The Bryant’s family farm in Ohio relies on a broad vision to make every asset pay, including the land they own. So they rent the “owned” portion of the 12,000 acres they farm in southwest Ohio, through their general partnership entity Bryant Agricultural Enterprise.
Farmers are notorious for not paying themselves for their assets. The bottom line for any landowner is to make sure all land pays. “If there’s someone willing to pay $200 an acre or more for the land you own, then that is what you should be paying yourself,” says Mark Bryant, who farms with his wife, his brother and sister-in-law, his daughter, and his nephew.
“I consider this as an opportunity cost. If we can’t cover that, then we should rent it out to someone else. We need to see what part of the business is making the money, make sure we are not constantly just dipping into our equity. We don’t want to short change ourselves, or my mother and father on the income they deserve in their retirement,” he adds.
Don’t skip depreciation costs
Bryant calculates break-even beyond just checkbook costs, including depreciation cost on equipment, to ensure it is making money every time it goes across the field. Same with the grain storage system.
“My banker says, ‘We have very few customers that figure things this way; your breakeven cost are always higher.’ But that’s what we market to. It’s not every year that we hit our break-even. The market doesn’t allow it. But when it does, there are no reservations on selling because we know that all aspects of the business are delivering a ROI,” he says.
The Bryants rent from about forty landowners. In only one case do they use a true 50/50 crop-share. About 1,500 acres involve a custom-farming lease—where the landowner pays 100 percent of the costs (seed, fertilizer, chemicals) and the Bryants get a certain percentage of the production from those acres. It’s an arrangement that incentivizes good work, Bryant believes. But most of their leases are flexible, with a base rate and bonuses paid when the gross revenue exceeds a specified amount.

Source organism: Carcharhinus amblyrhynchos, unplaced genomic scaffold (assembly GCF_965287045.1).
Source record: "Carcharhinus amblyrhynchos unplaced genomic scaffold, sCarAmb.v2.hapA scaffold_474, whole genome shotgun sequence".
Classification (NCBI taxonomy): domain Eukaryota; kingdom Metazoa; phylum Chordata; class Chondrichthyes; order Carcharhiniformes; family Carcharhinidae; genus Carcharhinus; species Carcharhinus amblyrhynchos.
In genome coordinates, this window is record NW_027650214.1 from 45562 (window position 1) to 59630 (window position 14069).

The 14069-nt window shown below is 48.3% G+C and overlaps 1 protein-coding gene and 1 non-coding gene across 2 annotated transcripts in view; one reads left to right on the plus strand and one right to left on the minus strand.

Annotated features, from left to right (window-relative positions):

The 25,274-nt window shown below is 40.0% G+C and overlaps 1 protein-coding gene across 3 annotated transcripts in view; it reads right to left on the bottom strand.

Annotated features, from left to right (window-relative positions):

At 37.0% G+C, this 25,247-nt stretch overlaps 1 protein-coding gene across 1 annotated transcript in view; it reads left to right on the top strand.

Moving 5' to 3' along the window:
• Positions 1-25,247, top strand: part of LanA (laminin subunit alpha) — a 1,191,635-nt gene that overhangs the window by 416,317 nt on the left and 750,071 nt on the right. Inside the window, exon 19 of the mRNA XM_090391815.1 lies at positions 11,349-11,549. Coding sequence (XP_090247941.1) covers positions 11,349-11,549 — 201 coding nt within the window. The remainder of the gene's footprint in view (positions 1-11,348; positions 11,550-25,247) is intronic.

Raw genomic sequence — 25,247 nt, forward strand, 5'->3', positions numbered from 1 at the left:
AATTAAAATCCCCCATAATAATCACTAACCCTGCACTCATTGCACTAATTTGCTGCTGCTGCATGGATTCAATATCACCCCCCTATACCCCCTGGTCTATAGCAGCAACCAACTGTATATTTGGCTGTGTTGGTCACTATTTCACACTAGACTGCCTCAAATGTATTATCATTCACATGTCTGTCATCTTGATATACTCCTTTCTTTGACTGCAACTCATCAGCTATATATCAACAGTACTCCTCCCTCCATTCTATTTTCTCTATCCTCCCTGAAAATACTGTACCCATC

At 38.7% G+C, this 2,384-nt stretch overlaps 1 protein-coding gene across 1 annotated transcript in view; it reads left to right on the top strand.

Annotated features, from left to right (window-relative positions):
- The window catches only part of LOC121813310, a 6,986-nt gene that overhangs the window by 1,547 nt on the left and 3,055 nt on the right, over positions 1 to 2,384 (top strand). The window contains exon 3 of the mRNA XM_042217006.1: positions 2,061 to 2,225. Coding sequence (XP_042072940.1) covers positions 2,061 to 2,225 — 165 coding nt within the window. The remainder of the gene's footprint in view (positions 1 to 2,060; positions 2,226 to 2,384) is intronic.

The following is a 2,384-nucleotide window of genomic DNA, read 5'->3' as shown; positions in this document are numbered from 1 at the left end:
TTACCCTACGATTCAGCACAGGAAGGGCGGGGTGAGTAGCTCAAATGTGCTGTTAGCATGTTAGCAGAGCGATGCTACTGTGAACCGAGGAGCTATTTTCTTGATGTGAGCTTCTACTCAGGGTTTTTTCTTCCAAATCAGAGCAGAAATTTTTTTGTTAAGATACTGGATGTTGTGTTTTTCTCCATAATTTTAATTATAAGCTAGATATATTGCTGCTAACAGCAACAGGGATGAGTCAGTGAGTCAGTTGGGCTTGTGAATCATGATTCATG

“We have landowners who only use flex leases,” says Bryant. “During the good years, like 2010 through 2015, the landowners benefit from them. It is a tougher conversation in this kind of price environment, because their rents are coming down. But they know that. It works automatically, according to the terms. “
Bryant knows they must remind landowner how this lease is designed to work. It’s all about keeping an optimistic frame of mind; that we’re just one crop problem away from having $5 or $5.50 corn again. “No one can predict the next crop problem or where it will be. This is a world market that we deal in and we truly are helping feed the world.”
Treat individually, communicate often
Bryant says the flexible leases are designed with the individual landowner in mind. For older landlords who depend on a steady income, they make adjustments to assure their security. No one landowner is the same; they try to accommodate to each need in the fairest way for both parties.
“It’s hard to sit down with a landowner and say you want to reduce rent $20 an acre—right when they’re paying $30 dollars or more in real estate taxes here in Ohio. So you deal with each situation, each person as you can, trying to hold things together. We have been very fortunate. Our landowners are very informed. We keep the lines of communication open.”
The Bryants are one of 10 farm operations that started working with Granular in 2014, when the company began to develop its comprehensive farm management software suite. Bryant feels that Granular’s report function is extremely helpful communicating with landowners.
“Everything is in real time,” he says. “During harvest, within a few hours of finishing the field up, we know exactly what it yielded. We can make a PDF of the report and email it to landowners, so they know how their crop did this year.”
This is valuable as we have landowners all over the country, and some overseas, plus working with three different farm management companies, Bryant says. This reporting helps us keep the line of communications open so landowners are aware of what is going on.